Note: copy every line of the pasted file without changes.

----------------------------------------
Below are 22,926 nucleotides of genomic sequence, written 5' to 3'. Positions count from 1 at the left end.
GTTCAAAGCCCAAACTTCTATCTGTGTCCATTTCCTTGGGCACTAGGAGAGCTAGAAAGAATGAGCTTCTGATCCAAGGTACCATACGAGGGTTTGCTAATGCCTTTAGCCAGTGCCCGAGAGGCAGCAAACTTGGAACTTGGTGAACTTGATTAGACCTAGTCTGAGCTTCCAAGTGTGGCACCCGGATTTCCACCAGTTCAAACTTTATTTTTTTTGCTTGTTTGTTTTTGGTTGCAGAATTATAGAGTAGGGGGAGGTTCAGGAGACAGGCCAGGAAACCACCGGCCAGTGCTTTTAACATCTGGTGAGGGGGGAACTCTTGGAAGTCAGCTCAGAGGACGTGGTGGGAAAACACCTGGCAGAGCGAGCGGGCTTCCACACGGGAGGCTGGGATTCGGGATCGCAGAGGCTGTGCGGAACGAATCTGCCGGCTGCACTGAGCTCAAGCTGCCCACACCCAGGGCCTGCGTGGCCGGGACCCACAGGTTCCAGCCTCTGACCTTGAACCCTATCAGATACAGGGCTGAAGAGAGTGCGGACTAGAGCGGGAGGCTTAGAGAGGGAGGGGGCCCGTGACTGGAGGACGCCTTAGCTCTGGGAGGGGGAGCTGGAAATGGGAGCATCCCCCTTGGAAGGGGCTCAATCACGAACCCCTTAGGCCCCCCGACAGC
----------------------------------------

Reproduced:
Below are 22,926 nucleotides of genomic sequence, written 5' to 3'. Positions count from 1 at the left end.
GTTCAAAGCCCAAACTTCTATCTGTGTCCATTTCCTTGGGCACTAGGAGAGCTAGAAAGAATGAGCTTCTGATCCAAGGTACCATACGAGGGTTTGCTAATGCCTTTAGCCAGTGCCCGAGAGGCAGCAAACTTGGAACTTGGTGAACTTGATTAGACCTAGTCTGAGCTTCCAAGTGTGGCACCCGGATTTCCACCAGTTCAAACTTTATTTTTTTTGCTTGTTTGTTTTTGGTTGCAGAATTATAGAGTAGGGGGAGGTTCAGGAGACAGGCCAGGAAACCACCGGCCAGTGCTTTTAACATCTGGTGAGGGGGGAACTCTTGGAAGTCAGCTCAGAGGACGTGGTGGGAAAACACCTGGCAGAGCGAGCGGGCTTCCACACGGGAGGCTGGGATTCGGGATCGCAGAGGCTGTGCGGAACGAATCTGCCGGCTGCACTGAGCTCAAGCTGCCCACACCCAGGGCCTGCGTGGCCGGGACCCACAGGTTCCAGCCTCTGACCTTGAACCCTATCAGATACAGGGCTGAAGAGAGTGCGGACTAGAGCGGGAGGCTTAGAGAGGGAGGGGGCCCGTGACTGGAGGACGCCTTAGCTCTGGGAGGGGGAGCTGGAAATGGGAGCATCCCCCTTGGAAGGGGCTCAATCACGAACCCCTTAGGCCCCCCGACAGC